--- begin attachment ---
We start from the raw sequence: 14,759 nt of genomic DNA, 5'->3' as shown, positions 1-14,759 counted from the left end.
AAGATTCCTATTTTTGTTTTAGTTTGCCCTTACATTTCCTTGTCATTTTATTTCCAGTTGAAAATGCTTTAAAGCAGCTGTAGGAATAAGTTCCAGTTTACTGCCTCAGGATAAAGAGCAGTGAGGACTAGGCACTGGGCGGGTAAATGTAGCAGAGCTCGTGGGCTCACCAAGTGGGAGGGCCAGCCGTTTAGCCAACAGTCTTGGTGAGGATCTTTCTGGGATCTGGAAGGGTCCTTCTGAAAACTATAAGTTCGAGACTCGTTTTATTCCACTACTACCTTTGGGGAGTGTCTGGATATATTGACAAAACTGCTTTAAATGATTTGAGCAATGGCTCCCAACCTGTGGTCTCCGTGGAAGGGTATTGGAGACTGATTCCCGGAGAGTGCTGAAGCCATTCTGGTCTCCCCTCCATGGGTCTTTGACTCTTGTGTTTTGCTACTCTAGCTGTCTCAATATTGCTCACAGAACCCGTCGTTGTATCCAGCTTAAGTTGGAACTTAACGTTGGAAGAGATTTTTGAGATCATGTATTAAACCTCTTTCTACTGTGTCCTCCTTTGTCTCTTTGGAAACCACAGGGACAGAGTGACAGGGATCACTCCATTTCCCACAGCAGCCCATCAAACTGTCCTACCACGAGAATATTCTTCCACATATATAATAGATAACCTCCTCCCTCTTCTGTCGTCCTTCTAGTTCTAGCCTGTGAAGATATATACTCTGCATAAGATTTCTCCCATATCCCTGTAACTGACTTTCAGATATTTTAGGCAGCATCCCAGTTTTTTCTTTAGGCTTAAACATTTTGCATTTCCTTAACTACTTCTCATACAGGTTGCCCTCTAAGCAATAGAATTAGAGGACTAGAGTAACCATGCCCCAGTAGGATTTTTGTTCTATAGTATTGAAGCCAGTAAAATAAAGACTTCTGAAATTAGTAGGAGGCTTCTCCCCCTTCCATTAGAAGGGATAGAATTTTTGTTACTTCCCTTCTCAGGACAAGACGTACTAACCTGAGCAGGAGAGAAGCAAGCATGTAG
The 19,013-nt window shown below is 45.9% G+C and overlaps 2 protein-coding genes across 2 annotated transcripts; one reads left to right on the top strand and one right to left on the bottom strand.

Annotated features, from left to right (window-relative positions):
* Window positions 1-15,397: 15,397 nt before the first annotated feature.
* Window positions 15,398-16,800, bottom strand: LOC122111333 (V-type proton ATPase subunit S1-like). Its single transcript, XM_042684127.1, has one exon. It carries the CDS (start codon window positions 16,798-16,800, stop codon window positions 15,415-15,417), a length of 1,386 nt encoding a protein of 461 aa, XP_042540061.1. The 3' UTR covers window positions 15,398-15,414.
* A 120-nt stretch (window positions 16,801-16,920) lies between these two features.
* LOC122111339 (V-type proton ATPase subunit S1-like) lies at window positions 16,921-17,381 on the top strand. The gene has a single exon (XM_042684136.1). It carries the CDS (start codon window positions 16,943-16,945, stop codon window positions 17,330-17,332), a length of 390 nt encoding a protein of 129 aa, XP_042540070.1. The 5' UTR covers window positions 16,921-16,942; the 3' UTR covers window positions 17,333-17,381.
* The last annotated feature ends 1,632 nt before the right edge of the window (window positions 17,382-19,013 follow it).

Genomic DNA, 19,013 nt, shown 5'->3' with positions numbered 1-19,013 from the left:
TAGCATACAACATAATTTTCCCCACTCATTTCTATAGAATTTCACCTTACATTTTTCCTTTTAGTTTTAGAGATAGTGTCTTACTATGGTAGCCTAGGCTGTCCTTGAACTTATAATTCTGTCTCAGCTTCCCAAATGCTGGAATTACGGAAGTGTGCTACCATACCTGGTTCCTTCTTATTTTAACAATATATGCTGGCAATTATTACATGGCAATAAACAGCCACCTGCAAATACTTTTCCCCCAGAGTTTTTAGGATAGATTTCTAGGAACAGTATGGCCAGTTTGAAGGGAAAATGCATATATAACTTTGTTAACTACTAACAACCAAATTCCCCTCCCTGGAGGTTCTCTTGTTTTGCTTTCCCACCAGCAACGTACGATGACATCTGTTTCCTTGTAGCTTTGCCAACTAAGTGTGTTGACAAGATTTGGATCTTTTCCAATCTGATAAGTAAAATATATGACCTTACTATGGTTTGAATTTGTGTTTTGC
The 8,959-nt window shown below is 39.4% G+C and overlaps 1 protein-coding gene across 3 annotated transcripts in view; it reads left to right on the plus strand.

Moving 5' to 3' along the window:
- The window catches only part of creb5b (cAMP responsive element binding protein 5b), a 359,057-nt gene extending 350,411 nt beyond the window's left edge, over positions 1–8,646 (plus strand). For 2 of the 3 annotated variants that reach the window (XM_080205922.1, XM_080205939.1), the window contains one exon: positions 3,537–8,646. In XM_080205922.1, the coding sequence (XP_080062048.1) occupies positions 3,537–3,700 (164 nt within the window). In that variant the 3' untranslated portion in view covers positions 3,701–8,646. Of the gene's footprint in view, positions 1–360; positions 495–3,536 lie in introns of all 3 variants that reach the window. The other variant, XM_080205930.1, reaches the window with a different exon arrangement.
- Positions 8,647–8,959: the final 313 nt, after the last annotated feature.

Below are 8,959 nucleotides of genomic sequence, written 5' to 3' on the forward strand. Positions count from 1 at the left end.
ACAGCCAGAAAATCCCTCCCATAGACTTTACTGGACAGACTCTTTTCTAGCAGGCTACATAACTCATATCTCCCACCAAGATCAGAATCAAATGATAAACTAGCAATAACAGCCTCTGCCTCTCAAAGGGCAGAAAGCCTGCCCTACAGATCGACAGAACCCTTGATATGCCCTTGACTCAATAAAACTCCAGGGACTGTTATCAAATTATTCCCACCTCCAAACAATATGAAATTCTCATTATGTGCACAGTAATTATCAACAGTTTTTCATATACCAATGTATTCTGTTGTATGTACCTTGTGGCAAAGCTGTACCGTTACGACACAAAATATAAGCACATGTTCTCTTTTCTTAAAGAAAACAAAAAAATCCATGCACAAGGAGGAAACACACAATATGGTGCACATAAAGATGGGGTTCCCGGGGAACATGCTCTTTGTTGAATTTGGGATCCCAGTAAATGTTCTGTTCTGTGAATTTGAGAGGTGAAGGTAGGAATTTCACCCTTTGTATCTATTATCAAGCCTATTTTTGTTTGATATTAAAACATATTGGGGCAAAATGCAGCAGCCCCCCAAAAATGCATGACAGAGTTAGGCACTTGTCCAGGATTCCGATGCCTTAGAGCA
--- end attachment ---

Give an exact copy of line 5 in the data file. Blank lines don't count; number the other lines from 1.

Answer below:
* Window positions 1-15,397: 15,397 nt before the first annotated feature.